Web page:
On January 7, 1957, the company filed a motion to dismiss Parey's complaint upon the grounds (1) that the plaintiff alleged a purchase from the defendant on October 26, 1955, which is not within the period for which the company had been allowed its refund, and (2) that the averments in said plaintiff's complaint were substantially the same as those in the company's complaint, and that they had therefore been finally adjudicated. This motion to dismiss was allowed and judgment entered for the company. On the same day Parey's motion to consolidate the two cases, which had been filed in the company's action, was denied. Parey appealed to this court from the judgment entered against him in his own case and from the denial of his motion to consolidate in the company's case. The appeals were consolidated in this court and thereafter were transferred to the Appellate Court for the First District. That court affirmed the orders of the circuit court, (18 Ill. App.2d 16,) and we allowed leave to appeal.

In this court the company makes no attempt to sustain the judgments of the circuit court and of the Appellate Court upon the grounds that were stated in its motion to dismiss Parey's complaint. Instead, it contends that the three per cent tax for which the company billed its customers was a part of the total selling price upon which the tax was payable, and is therefore not recoverable. It also contends that the essential requisites for a class action are lacking.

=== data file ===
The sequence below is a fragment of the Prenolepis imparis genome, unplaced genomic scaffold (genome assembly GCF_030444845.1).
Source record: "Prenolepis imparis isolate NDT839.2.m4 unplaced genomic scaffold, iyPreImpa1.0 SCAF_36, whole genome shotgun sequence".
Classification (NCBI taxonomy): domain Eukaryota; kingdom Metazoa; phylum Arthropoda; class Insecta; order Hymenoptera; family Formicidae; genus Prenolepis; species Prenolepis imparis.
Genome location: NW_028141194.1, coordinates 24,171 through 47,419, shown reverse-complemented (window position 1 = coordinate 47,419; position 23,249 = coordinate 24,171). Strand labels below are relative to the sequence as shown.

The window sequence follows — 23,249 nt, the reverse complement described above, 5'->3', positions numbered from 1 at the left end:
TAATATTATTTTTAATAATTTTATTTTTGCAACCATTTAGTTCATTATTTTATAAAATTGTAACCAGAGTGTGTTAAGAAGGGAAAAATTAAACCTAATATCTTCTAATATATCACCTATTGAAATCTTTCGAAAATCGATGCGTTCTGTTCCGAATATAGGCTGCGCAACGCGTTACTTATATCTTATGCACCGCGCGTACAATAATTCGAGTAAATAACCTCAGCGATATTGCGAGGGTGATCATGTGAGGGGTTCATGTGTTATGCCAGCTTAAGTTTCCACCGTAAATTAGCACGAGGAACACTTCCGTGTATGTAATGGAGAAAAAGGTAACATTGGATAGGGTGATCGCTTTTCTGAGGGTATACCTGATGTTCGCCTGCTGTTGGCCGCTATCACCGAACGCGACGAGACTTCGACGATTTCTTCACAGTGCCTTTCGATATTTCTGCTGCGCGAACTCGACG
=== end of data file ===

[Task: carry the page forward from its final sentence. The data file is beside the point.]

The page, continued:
The form of the transaction between Parey and the company does not bar recovery. The company's invoice covered the purchase of one radiator cabinet and it listed in columnar form the following items: "Unit Price, 57.00; 3% tax 1.71; Total $58.71." The company thus shaped the transaction as one in which the customer was charged a specified price for the article sold, plus an amount which would cover the tax due from the company on account of the transaction.